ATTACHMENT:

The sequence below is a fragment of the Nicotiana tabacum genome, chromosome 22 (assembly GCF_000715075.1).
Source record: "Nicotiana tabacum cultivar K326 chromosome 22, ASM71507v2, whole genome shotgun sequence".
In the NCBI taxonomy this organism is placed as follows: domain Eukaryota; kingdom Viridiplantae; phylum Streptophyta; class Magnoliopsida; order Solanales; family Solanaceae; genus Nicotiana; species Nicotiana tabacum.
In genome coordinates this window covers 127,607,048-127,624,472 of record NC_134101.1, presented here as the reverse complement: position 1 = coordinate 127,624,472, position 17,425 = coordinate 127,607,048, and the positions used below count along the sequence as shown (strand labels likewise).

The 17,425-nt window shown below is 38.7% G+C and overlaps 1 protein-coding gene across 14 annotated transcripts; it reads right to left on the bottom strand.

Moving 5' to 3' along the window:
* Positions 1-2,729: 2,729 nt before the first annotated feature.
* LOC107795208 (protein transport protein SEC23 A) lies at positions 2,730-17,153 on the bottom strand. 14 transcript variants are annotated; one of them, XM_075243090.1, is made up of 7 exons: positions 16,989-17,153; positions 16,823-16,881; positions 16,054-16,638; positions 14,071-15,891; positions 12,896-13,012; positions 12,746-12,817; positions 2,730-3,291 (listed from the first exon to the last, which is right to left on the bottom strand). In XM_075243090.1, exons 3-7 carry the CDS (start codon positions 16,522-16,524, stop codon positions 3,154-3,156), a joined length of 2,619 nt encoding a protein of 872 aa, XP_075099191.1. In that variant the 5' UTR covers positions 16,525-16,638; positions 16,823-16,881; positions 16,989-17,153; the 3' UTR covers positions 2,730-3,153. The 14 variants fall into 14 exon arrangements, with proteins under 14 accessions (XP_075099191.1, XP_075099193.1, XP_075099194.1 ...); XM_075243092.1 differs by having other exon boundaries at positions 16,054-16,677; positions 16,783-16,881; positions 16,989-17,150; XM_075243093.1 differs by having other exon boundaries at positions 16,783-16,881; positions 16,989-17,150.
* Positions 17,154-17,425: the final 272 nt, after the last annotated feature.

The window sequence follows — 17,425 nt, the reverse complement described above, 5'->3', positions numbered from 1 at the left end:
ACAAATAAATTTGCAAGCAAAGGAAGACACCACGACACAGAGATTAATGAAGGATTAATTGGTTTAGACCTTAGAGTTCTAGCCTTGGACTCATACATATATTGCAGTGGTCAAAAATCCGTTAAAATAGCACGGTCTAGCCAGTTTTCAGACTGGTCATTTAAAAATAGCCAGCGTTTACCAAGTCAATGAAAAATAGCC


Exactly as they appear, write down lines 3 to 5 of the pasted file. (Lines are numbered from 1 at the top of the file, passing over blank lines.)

In the NCBI taxonomy this organism is placed as follows: domain Eukaryota; kingdom Viridiplantae; phylum Streptophyta; class Magnoliopsida; order Solanales; family Solanaceae; genus Nicotiana; species Nicotiana tabacum.
In genome coordinates this window covers 127,607,048-127,624,472 of record NC_134101.1, presented here as the reverse complement: position 1 = coordinate 127,624,472, position 17,425 = coordinate 127,607,048, and the positions used below count along the sequence as shown (strand labels likewise).

The 17,425-nt window shown below is 38.7% G+C and overlaps 1 protein-coding gene across 14 annotated transcripts; it reads right to left on the bottom strand.